Crowd cries for ‘four more years’ of Trump
A sitting President of the United States visited Blair County for the first time in 30 years on Monday afternoon.
Marine One flew into the Altoona-Blair County Airport under gray skies late Monday afternoon. It looped once around the crowd of thousands below, then touched down. President Donald Trump stepped out of the helicopter and walked to the stage, which was decorated in red, white and blue, while “God Bless the U.S.A.” by Lee Greenwood played in the background.
Eight days before the election, Trump visited the area to campaign. He brought up a variety of issues, including the nomination of Amy Coney Barrett for Supreme Court justice, foreign policy, taxes and military spending.
On health care, he said his goal is to give all Americans a free COVID-19 vaccine when it is made available, as well as amend the Affordable Care Act to reduce costs for payers.
Trump assailed Gov. Tom Wolf’s response to the COVID-19 pandemic and voiced opposition to the recent state Supreme Court decisions to disallow “poll watchers” and allow votes in the presidential election to be counted if they are received by Nov. 6, three days after the election.
Though he shifted between points and improvised throughout, Trump frequently returned to energy-industry jobs.
“People don’t realize that about Pennsylvania, but fracking is a very big deal,” he said.
Trump criticized former Vice President Joe Biden’s record on trade, calling him a “cheerleader for NAFTA” and blaming him for losses in local manufacturing and energy jobs. In contrast, he called the new United States-Mexico-Canada Agreement, which took effect July 1, “great.”
Before the event began, Shawn and Doreen Hart of Altoona said they support the president because of his stance on fracking and coal.
“He’s for the working class person,” Shawn Hart said. “This area was built on trains and coal, and we want to keep those jobs in Altoona.”
“A lot of local jobs left because of NAFTA,” Doreen Hart added.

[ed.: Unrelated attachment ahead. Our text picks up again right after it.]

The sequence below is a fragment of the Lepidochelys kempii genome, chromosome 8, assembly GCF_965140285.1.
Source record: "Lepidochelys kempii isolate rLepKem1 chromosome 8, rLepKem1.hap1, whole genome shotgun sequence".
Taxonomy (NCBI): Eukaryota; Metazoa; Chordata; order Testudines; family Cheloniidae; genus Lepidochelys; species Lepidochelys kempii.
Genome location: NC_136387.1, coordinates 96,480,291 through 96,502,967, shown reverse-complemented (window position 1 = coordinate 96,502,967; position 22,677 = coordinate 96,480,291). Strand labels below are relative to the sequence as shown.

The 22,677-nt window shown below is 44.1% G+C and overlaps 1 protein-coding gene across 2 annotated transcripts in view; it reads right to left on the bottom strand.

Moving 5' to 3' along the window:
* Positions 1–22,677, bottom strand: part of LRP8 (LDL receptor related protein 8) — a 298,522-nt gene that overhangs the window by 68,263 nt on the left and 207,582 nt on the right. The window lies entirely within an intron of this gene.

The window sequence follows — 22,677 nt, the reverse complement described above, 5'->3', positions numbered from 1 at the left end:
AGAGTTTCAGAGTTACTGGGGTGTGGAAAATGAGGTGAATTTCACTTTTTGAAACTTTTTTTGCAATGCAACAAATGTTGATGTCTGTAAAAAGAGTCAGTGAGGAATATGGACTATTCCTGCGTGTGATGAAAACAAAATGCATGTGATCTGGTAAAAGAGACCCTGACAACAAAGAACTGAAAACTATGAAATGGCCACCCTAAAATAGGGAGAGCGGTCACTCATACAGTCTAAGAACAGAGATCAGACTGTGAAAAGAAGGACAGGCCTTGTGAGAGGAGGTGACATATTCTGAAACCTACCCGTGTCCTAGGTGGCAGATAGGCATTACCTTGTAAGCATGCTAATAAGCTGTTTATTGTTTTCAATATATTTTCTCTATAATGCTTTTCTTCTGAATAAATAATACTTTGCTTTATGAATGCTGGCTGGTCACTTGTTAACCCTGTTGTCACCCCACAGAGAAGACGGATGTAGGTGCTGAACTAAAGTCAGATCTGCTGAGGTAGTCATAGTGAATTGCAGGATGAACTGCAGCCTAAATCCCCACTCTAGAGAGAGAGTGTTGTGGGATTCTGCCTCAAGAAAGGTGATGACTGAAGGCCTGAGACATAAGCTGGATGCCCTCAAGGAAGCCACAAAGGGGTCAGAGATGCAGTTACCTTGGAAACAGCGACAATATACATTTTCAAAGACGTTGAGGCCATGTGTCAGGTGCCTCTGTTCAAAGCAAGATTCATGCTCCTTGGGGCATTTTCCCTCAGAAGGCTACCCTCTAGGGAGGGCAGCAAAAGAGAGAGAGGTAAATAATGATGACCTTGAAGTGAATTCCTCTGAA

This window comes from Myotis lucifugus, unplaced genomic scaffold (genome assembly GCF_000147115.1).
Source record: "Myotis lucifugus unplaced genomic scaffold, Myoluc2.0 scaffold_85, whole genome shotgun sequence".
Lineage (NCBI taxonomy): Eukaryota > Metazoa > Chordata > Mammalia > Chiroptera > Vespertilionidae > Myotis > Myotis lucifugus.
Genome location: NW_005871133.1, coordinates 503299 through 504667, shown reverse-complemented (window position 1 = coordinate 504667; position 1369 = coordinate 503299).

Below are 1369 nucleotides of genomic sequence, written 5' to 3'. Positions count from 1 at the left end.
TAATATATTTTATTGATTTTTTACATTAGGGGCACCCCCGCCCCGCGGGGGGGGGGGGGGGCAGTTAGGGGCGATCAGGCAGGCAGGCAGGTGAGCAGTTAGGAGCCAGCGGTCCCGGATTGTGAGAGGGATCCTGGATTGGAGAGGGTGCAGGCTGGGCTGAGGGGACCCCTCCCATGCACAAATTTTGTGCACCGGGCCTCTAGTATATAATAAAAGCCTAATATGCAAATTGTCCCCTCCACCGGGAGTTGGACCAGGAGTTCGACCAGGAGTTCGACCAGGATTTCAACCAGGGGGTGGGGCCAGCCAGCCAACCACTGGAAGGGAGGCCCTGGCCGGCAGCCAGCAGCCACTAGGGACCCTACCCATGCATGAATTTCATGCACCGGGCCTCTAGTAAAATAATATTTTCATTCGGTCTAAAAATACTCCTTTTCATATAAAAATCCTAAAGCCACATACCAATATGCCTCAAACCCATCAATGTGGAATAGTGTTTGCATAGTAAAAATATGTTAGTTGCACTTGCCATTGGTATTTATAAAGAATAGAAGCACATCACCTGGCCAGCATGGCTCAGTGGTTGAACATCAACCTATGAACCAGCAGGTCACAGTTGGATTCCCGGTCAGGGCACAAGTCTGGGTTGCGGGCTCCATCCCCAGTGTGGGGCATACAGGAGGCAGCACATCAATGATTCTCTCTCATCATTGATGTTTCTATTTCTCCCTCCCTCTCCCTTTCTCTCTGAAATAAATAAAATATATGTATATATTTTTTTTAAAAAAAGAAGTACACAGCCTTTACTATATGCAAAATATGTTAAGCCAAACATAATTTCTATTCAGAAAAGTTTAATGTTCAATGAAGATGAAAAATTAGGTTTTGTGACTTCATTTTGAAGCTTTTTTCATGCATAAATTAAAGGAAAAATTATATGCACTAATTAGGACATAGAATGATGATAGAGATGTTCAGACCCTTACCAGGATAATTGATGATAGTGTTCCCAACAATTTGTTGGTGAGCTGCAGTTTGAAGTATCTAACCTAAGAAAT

Trump received the most cheers when he mentioned the Second Amendment and while discussing his goal to stop “radical indoctrination of our students and restore patriotic education to our schools.”
Halfway through the speech, the president pointed out the designated area for the media at the event — international, national and local outlets including the Altoona Mirror and other media outlets — using the term “fake news,” and drawing boos from the crowd.
At the end, many in the crowd were chanting to the president, “We love you.”
Before the president arrived, local leaders and politicians spoke in support of the president and his goals.
State Sen. Judy Ward, R-Blair, spoke first. She praised Trump for his stances on the Second Amendment and the nomination of Barrett.
“President Trump came to Blair County four years ago promising to stand with us, and he delivered,” she said.
After her speech, the crowd began chanting “four more years.”
U.S. Congressman Glenn “GT” Thompson, R-15th District, took the stage afterward and called this election “a crossroads.”
He said his two goals between now and Nov. 3 are to reelect Donald Trump as president and “fire Nancy Pelosi,” which was met with loud cheering and applause.
Thompson turned his sights to state elections, saying those going to the polls can “provide adult supervision for Tom Wolf” by voting for the Republican candidates for state attorney general, treasurer and auditor general positions.
“We need to restore checks and balances in Harrisburg,” he said.
U.S. Rep. John Joyce, R-13th District, was the last speaker before the president arrived. He used the phrase, “promises made, promises kept,” arguing Trump delivered on policy aims such as “increasing pay for troops” and “establishing energy independence for the first time in our lives.”
Susan Kensinger of Bellwood said before the event that she supports the president on this point.
“He’s done everything he said he’d do,” she said.
Joyce also commended Trump for his pro-life stance.
“He is the only president who has come for the March for Life,” he said.
Ken Raub of Martinsburg, 61, said he and his wife “love Trump” and felt the election is “good versus evil.”
“We are Christians and against killing babies in the womb,” he said.
Blair County Sheriff James Ott opened the event with prayer and Martinsburg Mayor Richard Brantner led the Pledge of Allegiance.
Trump last visited the area in 2016 when he held a rally at the Blair County Convention Center in Altoona during his first presidential campaign. He is the first sitting president to visit Blair County since George H.W. Bush in 1990, according to the Blair County Historical Society.
Neither the state GOP nor Donald Trump campaign responded to a request about the number of tickets dispersed for this event.